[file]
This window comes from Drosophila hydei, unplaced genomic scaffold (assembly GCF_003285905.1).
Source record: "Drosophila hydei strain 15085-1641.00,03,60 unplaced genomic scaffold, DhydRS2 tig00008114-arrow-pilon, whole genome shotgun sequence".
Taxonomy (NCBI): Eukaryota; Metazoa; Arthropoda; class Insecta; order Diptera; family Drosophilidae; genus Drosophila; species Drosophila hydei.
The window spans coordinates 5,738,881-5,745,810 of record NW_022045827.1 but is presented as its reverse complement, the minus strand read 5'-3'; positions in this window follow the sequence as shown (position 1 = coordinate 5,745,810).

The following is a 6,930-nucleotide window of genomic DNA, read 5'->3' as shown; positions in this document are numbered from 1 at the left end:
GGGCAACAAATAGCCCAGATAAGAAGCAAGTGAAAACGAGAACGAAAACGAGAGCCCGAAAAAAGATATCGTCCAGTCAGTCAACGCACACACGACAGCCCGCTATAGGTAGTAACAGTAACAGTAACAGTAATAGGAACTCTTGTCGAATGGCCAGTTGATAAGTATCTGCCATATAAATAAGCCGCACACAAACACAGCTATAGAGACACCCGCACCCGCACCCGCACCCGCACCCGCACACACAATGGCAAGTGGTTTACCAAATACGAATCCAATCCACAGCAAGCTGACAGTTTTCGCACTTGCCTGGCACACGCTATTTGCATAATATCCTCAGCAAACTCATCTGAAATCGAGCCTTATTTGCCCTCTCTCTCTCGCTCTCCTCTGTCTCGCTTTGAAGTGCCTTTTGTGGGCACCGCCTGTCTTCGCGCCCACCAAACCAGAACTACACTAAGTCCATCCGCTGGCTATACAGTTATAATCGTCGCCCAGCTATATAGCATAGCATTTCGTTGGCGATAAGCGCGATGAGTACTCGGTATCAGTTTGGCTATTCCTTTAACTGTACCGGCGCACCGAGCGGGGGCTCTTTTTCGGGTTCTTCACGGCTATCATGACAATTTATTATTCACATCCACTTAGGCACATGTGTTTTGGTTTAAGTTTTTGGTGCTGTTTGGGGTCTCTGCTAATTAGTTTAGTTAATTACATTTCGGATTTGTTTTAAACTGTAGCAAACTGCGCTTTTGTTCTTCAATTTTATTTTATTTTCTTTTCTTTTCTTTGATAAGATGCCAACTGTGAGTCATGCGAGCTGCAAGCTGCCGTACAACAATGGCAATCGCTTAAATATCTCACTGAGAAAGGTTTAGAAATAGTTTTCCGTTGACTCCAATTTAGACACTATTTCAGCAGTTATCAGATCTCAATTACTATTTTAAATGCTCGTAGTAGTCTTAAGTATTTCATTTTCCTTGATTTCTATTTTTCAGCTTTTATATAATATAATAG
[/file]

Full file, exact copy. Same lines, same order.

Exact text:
This window comes from Drosophila hydei, unplaced genomic scaffold (assembly GCF_003285905.1).
Source record: "Drosophila hydei strain 15085-1641.00,03,60 unplaced genomic scaffold, DhydRS2 tig00008114-arrow-pilon, whole genome shotgun sequence".
Taxonomy (NCBI): Eukaryota; Metazoa; Arthropoda; class Insecta; order Diptera; family Drosophilidae; genus Drosophila; species Drosophila hydei.
The window spans coordinates 5,738,881-5,745,810 of record NW_022045827.1 but is presented as its reverse complement, the minus strand read 5'-3'; positions in this window follow the sequence as shown (position 1 = coordinate 5,745,810).

The following is a 6,930-nucleotide window of genomic DNA, read 5'->3' as shown; positions in this document are numbered from 1 at the left end:
GGGCAACAAATAGCCCAGATAAGAAGCAAGTGAAAACGAGAACGAAAACGAGAGCCCGAAAAAAGATATCGTCCAGTCAGTCAACGCACACACGACAGCCCGCTATAGGTAGTAACAGTAACAGTAACAGTAATAGGAACTCTTGTCGAATGGCCAGTTGATAAGTATCTGCCATATAAATAAGCCGCACACAAACACAGCTATAGAGACACCCGCACCCGCACCCGCACCCGCACCCGCACACACAATGGCAAGTGGTTTACCAAATACGAATCCAATCCACAGCAAGCTGACAGTTTTCGCACTTGCCTGGCACACGCTATTTGCATAATATCCTCAGCAAACTCATCTGAAATCGAGCCTTATTTGCCCTCTCTCTCTCGCTCTCCTCTGTCTCGCTTTGAAGTGCCTTTTGTGGGCACCGCCTGTCTTCGCGCCCACCAAACCAGAACTACACTAAGTCCATCCGCTGGCTATACAGTTATAATCGTCGCCCAGCTATATAGCATAGCATTTCGTTGGCGATAAGCGCGATGAGTACTCGGTATCAGTTTGGCTATTCCTTTAACTGTACCGGCGCACCGAGCGGGGGCTCTTTTTCGGGTTCTTCACGGCTATCATGACAATTTATTATTCACATCCACTTAGGCACATGTGTTTTGGTTTAAGTTTTTGGTGCTGTTTGGGGTCTCTGCTAATTAGTTTAGTTAATTACATTTCGGATTTGTTTTAAACTGTAGCAAACTGCGCTTTTGTTCTTCAATTTTATTTTATTTTCTTTTCTTTTCTTTGATAAGATGCCAACTGTGAGTCATGCGAGCTGCAAGCTGCCGTACAACAATGGCAATCGCTTAAATATCTCACTGAGAAAGGTTTAGAAATAGTTTTCCGTTGACTCCAATTTAGACACTATTTCAGCAGTTATCAGATCTCAATTACTATTTTAAATGCTCGTAGTAGTCTTAAGTATTTCATTTTCCTTGATTTCTATTTTTCAGCTTTTATATAATATAATAG